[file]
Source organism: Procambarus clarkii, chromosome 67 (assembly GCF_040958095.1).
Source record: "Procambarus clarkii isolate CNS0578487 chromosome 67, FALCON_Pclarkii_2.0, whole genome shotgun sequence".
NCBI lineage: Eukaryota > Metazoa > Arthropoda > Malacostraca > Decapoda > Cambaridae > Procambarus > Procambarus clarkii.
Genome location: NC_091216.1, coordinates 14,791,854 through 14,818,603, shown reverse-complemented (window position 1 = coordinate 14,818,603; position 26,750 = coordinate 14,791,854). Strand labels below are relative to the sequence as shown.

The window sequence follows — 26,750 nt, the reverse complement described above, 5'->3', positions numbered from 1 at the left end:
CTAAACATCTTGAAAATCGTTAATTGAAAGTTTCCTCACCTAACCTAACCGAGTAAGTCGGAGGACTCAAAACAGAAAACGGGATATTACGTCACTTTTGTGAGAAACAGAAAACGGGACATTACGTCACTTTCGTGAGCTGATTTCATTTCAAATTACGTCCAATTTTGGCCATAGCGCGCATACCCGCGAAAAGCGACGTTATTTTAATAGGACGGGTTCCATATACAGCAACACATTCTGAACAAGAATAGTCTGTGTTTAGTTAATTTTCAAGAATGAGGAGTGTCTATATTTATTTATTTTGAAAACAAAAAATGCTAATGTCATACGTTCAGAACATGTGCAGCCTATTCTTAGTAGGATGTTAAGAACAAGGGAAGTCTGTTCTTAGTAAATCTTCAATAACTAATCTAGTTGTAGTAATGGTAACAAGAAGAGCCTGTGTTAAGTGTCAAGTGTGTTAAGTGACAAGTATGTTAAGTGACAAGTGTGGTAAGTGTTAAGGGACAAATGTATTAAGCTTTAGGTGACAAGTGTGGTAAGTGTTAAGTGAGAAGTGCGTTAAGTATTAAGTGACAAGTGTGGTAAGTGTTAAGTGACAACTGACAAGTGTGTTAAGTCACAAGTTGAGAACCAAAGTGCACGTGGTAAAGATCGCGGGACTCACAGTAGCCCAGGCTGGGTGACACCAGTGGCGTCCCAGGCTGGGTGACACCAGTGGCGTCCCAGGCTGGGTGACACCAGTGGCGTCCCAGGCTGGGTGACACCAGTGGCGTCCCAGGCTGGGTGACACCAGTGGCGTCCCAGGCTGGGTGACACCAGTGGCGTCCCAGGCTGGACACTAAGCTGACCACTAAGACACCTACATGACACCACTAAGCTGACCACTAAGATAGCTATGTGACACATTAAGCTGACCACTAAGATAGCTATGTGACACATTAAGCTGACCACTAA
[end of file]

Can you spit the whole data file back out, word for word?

Source organism: Procambarus clarkii, chromosome 67 (assembly GCF_040958095.1).
Source record: "Procambarus clarkii isolate CNS0578487 chromosome 67, FALCON_Pclarkii_2.0, whole genome shotgun sequence".
NCBI lineage: Eukaryota > Metazoa > Arthropoda > Malacostraca > Decapoda > Cambaridae > Procambarus > Procambarus clarkii.
Genome location: NC_091216.1, coordinates 14,791,854 through 14,818,603, shown reverse-complemented (window position 1 = coordinate 14,818,603; position 26,750 = coordinate 14,791,854). Strand labels below are relative to the sequence as shown.

The window sequence follows — 26,750 nt, the reverse complement described above, 5'->3', positions numbered from 1 at the left end:
CTAAACATCTTGAAAATCGTTAATTGAAAGTTTCCTCACCTAACCTAACCGAGTAAGTCGGAGGACTCAAAACAGAAAACGGGATATTACGTCACTTTTGTGAGAAACAGAAAACGGGACATTACGTCACTTTCGTGAGCTGATTTCATTTCAAATTACGTCCAATTTTGGCCATAGCGCGCATACCCGCGAAAAGCGACGTTATTTTAATAGGACGGGTTCCATATACAGCAACACATTCTGAACAAGAATAGTCTGTGTTTAGTTAATTTTCAAGAATGAGGAGTGTCTATATTTATTTATTTTGAAAACAAAAAATGCTAATGTCATACGTTCAGAACATGTGCAGCCTATTCTTAGTAGGATGTTAAGAACAAGGGAAGTCTGTTCTTAGTAAATCTTCAATAACTAATCTAGTTGTAGTAATGGTAACAAGAAGAGCCTGTGTTAAGTGTCAAGTGTGTTAAGTGACAAGTATGTTAAGTGACAAGTGTGGTAAGTGTTAAGGGACAAATGTATTAAGCTTTAGGTGACAAGTGTGGTAAGTGTTAAGTGAGAAGTGCGTTAAGTATTAAGTGACAAGTGTGGTAAGTGTTAAGTGACAACTGACAAGTGTGTTAAGTCACAAGTTGAGAACCAAAGTGCACGTGGTAAAGATCGCGGGACTCACAGTAGCCCAGGCTGGGTGACACCAGTGGCGTCCCAGGCTGGGTGACACCAGTGGCGTCCCAGGCTGGGTGACACCAGTGGCGTCCCAGGCTGGGTGACACCAGTGGCGTCCCAGGCTGGGTGACACCAGTGGCGTCCCAGGCTGGGTGACACCAGTGGCGTCCCAGGCTGGACACTAAGCTGACCACTAAGACACCTACATGACACCACTAAGCTGACCACTAAGATAGCTATGTGACACATTAAGCTGACCACTAAGATAGCTATGTGACACATTAAGCTGACCACTAA